Also, with few exceptions, neither foreign students nor their spouses in the United States are allowed to work off-campus (foreign students on F-1 visas may be permitted to work off-campus while they study only if they can prove financial hardship).
China and India: Keep Them at Home
As described earlier, China and India together account for 25 percent of all foreign students enrolled in colleges and universities and about 28 percent of all international scholars in the United States. However, today China and India commit significant resources to boosting their own innovation and educational capacities. These investments are certainly timely efforts to meet the educational needs of their quickly growing populations and aid their economic development.
A 2005 New York Times article reports that China has increased its state funding for higher education from $4 billion in 1998 to more than $10 billion in 2003, and has experienced almost a fivefold increase in the number of students who completed their undergraduate and graduate studies. India has made substantial investments in its own higher education by pulling resources from public and private (domestic and international) sources.
Both China and India are tapping heavily into the scientific and business networks of their diasporas in the United States, Europe, Australia, and Canada. Attractive opportunities in the domestic educational system, as well as the promise of well-paid jobs and high socioeconomic status in the countries' emerging economies, are great incentives for bright young Chinese and Indian nationals to stay home.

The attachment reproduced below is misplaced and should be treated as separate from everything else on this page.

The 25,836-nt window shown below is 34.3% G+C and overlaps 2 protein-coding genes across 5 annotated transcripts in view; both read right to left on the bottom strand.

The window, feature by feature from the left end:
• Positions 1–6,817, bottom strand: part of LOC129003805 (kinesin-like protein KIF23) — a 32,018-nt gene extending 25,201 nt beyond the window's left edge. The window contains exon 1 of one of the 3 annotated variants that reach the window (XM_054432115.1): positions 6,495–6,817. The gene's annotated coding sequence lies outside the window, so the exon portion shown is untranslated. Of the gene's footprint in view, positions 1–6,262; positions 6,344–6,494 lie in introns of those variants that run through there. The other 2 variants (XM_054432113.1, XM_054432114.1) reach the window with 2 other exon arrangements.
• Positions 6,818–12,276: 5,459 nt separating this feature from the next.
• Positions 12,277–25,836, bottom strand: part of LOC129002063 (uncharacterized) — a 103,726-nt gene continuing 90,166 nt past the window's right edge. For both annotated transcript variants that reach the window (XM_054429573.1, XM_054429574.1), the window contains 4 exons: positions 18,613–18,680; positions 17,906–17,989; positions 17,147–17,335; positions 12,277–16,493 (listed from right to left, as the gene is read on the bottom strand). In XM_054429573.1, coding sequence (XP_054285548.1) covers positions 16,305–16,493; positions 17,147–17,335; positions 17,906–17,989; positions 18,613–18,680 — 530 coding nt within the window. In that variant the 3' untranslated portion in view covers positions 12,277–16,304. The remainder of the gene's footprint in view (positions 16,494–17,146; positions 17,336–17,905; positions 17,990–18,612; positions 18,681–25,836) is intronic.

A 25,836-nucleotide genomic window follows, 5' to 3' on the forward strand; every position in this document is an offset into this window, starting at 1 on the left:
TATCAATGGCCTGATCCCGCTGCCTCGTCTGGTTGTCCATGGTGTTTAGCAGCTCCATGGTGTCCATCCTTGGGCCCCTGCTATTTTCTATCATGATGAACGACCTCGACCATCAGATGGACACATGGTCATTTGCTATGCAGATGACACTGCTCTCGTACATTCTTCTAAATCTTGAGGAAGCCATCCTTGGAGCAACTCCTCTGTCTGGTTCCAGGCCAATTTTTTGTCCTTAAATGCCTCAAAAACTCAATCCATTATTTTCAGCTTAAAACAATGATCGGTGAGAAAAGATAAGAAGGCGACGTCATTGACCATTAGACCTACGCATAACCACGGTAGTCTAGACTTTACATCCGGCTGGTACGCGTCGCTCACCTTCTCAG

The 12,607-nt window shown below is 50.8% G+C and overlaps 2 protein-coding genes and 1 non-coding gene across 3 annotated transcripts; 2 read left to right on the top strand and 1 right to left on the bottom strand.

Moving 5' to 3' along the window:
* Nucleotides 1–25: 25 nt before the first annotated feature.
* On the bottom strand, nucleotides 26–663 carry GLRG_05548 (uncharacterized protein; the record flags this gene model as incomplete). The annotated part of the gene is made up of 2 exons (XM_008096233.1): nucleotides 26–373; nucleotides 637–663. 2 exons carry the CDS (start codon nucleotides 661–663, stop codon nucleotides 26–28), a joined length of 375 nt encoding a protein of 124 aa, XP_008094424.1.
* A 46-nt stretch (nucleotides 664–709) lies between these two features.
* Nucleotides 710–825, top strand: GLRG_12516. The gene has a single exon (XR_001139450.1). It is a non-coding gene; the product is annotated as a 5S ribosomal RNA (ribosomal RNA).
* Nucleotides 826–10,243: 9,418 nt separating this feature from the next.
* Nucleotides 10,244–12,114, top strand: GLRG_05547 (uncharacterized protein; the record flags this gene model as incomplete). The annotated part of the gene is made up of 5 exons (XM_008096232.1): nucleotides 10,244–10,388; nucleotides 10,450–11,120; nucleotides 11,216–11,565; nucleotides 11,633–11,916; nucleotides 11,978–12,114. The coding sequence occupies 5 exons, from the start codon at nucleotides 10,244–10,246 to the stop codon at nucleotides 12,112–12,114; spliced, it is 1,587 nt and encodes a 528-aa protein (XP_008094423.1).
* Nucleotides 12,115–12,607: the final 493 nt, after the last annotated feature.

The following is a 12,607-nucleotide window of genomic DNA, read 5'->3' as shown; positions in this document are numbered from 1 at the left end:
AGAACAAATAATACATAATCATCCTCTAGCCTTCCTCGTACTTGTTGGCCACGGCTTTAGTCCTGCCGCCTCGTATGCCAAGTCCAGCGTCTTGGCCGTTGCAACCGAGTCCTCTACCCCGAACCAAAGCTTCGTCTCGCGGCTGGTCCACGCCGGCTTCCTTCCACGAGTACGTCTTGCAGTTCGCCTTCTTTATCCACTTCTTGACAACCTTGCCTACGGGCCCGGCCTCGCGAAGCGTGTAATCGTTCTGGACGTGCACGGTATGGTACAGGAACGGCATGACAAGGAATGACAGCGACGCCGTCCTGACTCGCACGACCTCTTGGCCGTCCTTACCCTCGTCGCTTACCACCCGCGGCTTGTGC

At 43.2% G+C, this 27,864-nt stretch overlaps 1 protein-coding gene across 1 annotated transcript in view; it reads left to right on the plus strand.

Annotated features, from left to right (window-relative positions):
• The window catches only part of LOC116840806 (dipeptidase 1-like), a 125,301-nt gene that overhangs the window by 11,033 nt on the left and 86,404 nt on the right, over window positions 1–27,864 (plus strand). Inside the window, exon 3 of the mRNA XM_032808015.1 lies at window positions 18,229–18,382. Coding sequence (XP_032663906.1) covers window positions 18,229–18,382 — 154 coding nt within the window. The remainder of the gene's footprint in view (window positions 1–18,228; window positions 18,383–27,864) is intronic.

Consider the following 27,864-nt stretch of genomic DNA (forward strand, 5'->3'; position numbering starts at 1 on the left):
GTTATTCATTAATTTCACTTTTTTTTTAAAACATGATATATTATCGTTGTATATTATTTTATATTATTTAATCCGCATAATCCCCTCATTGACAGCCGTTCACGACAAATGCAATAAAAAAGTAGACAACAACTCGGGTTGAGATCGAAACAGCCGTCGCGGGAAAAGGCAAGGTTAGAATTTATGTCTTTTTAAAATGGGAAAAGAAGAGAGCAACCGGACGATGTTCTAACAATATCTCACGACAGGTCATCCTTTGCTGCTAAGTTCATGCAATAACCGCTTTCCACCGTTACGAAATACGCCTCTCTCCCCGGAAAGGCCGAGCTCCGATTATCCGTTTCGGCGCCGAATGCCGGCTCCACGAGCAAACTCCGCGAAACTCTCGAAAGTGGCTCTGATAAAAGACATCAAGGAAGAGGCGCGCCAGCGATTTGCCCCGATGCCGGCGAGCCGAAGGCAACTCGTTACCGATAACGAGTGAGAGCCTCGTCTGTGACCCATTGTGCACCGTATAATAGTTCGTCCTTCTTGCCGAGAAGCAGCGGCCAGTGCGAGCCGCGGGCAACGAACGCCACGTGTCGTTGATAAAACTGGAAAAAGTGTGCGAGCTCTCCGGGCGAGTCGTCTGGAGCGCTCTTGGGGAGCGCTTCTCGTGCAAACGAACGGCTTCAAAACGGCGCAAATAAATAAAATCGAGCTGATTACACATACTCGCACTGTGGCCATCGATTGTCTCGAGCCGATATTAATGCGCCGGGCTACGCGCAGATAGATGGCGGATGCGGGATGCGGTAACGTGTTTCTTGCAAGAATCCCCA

As Anandraj Sengupta, a graduate of India's prestigious Indian Institute of Technology (IIT), told BusinessWeek in 2003, "We work in world-class companies, we're growing, and it's exciting. The opportunities exist here in India."
The race for foreign students is likely to intensify in the near future. A number of factors influence students' choice of where to study. Language of instruction, the reputation of a country's education system, availability of scholarships and financial support to offset tuition fees and cost of living, a welcoming environment, and post-graduation opportunities are just a few of them.
Given the internationalization of higher education and increasing competition for foreign talent, the United States will need to play to its strengths and be flexible enough to adjust its course of action when needed.
A version of this article first appeared as an Immigration Policy IN FOCUS paper, published by the Immigration Policy Center (IPC) in September 2006. Available online.